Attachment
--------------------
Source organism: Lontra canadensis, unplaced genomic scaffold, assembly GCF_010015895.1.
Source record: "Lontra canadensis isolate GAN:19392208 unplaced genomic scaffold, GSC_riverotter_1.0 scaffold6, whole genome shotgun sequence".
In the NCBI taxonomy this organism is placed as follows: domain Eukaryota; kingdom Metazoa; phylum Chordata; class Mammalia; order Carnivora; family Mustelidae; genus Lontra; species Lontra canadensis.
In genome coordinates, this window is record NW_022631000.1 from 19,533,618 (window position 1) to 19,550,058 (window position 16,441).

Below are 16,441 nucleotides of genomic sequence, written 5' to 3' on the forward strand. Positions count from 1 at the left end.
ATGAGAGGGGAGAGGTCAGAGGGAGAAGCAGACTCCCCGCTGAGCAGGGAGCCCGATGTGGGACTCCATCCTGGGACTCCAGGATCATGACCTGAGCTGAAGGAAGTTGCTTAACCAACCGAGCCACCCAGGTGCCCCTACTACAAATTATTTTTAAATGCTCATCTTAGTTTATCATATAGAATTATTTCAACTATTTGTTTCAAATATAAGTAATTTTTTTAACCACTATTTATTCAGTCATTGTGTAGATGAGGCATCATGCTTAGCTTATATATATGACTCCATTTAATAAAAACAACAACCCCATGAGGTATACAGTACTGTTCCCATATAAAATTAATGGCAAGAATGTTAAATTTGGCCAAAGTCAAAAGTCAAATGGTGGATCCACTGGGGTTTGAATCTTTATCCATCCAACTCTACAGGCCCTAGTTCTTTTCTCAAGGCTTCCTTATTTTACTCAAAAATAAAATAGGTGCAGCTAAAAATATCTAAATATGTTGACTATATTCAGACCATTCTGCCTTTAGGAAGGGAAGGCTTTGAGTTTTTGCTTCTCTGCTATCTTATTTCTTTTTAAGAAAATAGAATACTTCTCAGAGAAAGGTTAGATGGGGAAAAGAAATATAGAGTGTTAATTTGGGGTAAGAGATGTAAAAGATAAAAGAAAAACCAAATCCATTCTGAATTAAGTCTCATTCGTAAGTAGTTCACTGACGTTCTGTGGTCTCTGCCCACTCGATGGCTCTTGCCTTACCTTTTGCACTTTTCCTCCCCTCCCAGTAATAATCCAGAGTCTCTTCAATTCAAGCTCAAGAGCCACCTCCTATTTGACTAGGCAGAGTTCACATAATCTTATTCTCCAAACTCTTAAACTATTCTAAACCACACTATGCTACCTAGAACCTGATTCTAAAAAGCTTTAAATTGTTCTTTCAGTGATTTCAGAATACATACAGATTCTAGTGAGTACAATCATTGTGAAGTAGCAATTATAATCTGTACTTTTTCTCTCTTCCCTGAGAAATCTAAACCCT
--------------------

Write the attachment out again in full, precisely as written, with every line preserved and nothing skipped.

Source organism: Lontra canadensis, unplaced genomic scaffold, assembly GCF_010015895.1.
Source record: "Lontra canadensis isolate GAN:19392208 unplaced genomic scaffold, GSC_riverotter_1.0 scaffold6, whole genome shotgun sequence".
In the NCBI taxonomy this organism is placed as follows: domain Eukaryota; kingdom Metazoa; phylum Chordata; class Mammalia; order Carnivora; family Mustelidae; genus Lontra; species Lontra canadensis.
In genome coordinates, this window is record NW_022631000.1 from 19,533,618 (window position 1) to 19,550,058 (window position 16,441).

Below are 16,441 nucleotides of genomic sequence, written 5' to 3' on the forward strand. Positions count from 1 at the left end.
ATGAGAGGGGAGAGGTCAGAGGGAGAAGCAGACTCCCCGCTGAGCAGGGAGCCCGATGTGGGACTCCATCCTGGGACTCCAGGATCATGACCTGAGCTGAAGGAAGTTGCTTAACCAACCGAGCCACCCAGGTGCCCCTACTACAAATTATTTTTAAATGCTCATCTTAGTTTATCATATAGAATTATTTCAACTATTTGTTTCAAATATAAGTAATTTTTTTAACCACTATTTATTCAGTCATTGTGTAGATGAGGCATCATGCTTAGCTTATATATATGACTCCATTTAATAAAAACAACAACCCCATGAGGTATACAGTACTGTTCCCATATAAAATTAATGGCAAGAATGTTAAATTTGGCCAAAGTCAAAAGTCAAATGGTGGATCCACTGGGGTTTGAATCTTTATCCATCCAACTCTACAGGCCCTAGTTCTTTTCTCAAGGCTTCCTTATTTTACTCAAAAATAAAATAGGTGCAGCTAAAAATATCTAAATATGTTGACTATATTCAGACCATTCTGCCTTTAGGAAGGGAAGGCTTTGAGTTTTTGCTTCTCTGCTATCTTATTTCTTTTTAAGAAAATAGAATACTTCTCAGAGAAAGGTTAGATGGGGAAAAGAAATATAGAGTGTTAATTTGGGGTAAGAGATGTAAAAGATAAAAGAAAAACCAAATCCATTCTGAATTAAGTCTCATTCGTAAGTAGTTCACTGACGTTCTGTGGTCTCTGCCCACTCGATGGCTCTTGCCTTACCTTTTGCACTTTTCCTCCCCTCCCAGTAATAATCCAGAGTCTCTTCAATTCAAGCTCAAGAGCCACCTCCTATTTGACTAGGCAGAGTTCACATAATCTTATTCTCCAAACTCTTAAACTATTCTAAACCACACTATGCTACCTAGAACCTGATTCTAAAAAGCTTTAAATTGTTCTTTCAGTGATTTCAGAATACATACAGATTCTAGTGAGTACAATCATTGTGAAGTAGCAATTATAATCTGTACTTTTTCTCTCTTCCCTGAGAAATCTAAACCCT